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In this guide, we provide a five-step process to help you translate broad feedback into meaningful changes to transform your company.
Customer experience research affects the entire company, so for it to be truly impactful, it requires buy-in at the highest levels of the organization to be done correctly. This means getting the executive team involved.
Start by outlining a top-level metric to use as a north star during research. It doesn’t particularly matter which CX metric you use, so long as it illustrates a customer’s overall disposition towards your brand. NPS and CSAT are two common examples that work well.
The metric you choose should also be flexible enough to work at multiple levels of granularity and in multiple formats. For example, you can apply CSAT to answer a broad question that relates to your entire company, such as, “How satisfied are customers with our company-wide customer experience?” One part of answering this question could include an email survey sent to a random cross-section of customers.
You can also use CSAT to analyze specific interactions—for example, a customer service chat. This is a much more specific step in your company experience, and would require a different feedback mechanism to gather information. For example, you could use a quick survey in the chat window after the conversation is finished.
Once you have clearly stated a CX strategy with goals and metrics, you can use them to identify your most valuable customer journeys. The point of this step is to take the broad “customer experience” and break it down into smaller, more manageable units your team can improve.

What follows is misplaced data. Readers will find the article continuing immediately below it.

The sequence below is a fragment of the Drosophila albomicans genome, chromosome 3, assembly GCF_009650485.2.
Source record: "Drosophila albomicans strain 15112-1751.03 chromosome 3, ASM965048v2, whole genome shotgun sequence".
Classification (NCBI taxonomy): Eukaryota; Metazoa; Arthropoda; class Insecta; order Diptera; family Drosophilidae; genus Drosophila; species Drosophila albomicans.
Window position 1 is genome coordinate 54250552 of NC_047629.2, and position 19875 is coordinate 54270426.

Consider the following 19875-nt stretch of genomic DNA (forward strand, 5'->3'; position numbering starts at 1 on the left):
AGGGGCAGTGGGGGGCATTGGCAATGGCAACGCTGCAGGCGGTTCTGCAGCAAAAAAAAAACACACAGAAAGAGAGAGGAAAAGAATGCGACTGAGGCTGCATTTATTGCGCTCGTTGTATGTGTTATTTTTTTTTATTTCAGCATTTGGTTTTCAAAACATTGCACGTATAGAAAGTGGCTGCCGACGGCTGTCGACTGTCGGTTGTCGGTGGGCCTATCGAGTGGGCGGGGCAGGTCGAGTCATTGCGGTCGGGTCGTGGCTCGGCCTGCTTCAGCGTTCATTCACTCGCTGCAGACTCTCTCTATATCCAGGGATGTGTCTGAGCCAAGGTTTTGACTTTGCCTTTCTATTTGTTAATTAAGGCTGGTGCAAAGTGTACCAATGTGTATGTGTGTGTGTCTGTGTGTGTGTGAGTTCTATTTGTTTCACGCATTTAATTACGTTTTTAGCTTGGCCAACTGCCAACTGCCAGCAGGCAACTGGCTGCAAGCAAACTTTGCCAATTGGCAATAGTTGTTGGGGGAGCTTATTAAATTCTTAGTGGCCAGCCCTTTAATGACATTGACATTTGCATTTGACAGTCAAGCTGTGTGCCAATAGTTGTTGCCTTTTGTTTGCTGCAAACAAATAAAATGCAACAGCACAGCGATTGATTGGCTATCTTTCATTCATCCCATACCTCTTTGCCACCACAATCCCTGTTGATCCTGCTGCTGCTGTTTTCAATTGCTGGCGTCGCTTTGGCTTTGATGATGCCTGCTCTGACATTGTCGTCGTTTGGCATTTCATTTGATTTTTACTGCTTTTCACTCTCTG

For example, if your business goal is customer acquisition, you would focus on a journey that’s relevant for first time customers. Switching insurance providers is one relevant example of a journey that could lead to acquisition in the insurance sector. On the other hand, customer engagement on social media might not make the top of your list.
Notice that “switching insurance providers” really focuses on one specific type of customer acquisition method. Being as specific as possible will help you be more accurate when creating solutions for CX improvement. Continuing with the example, someone who’s switching insurance providers will have different needs than someone who’s buying insurance for the first time.
Spend some time brainstorming as many customer journeys as you can that map back to your top-level business goal. For companies with many products and services, that could include dozens; other businesses might only come up with one or two.
When you’re done, select one customer journey to work on. Customer journeys can only be optimized for a single goal, so this is where you decide which one to focus on.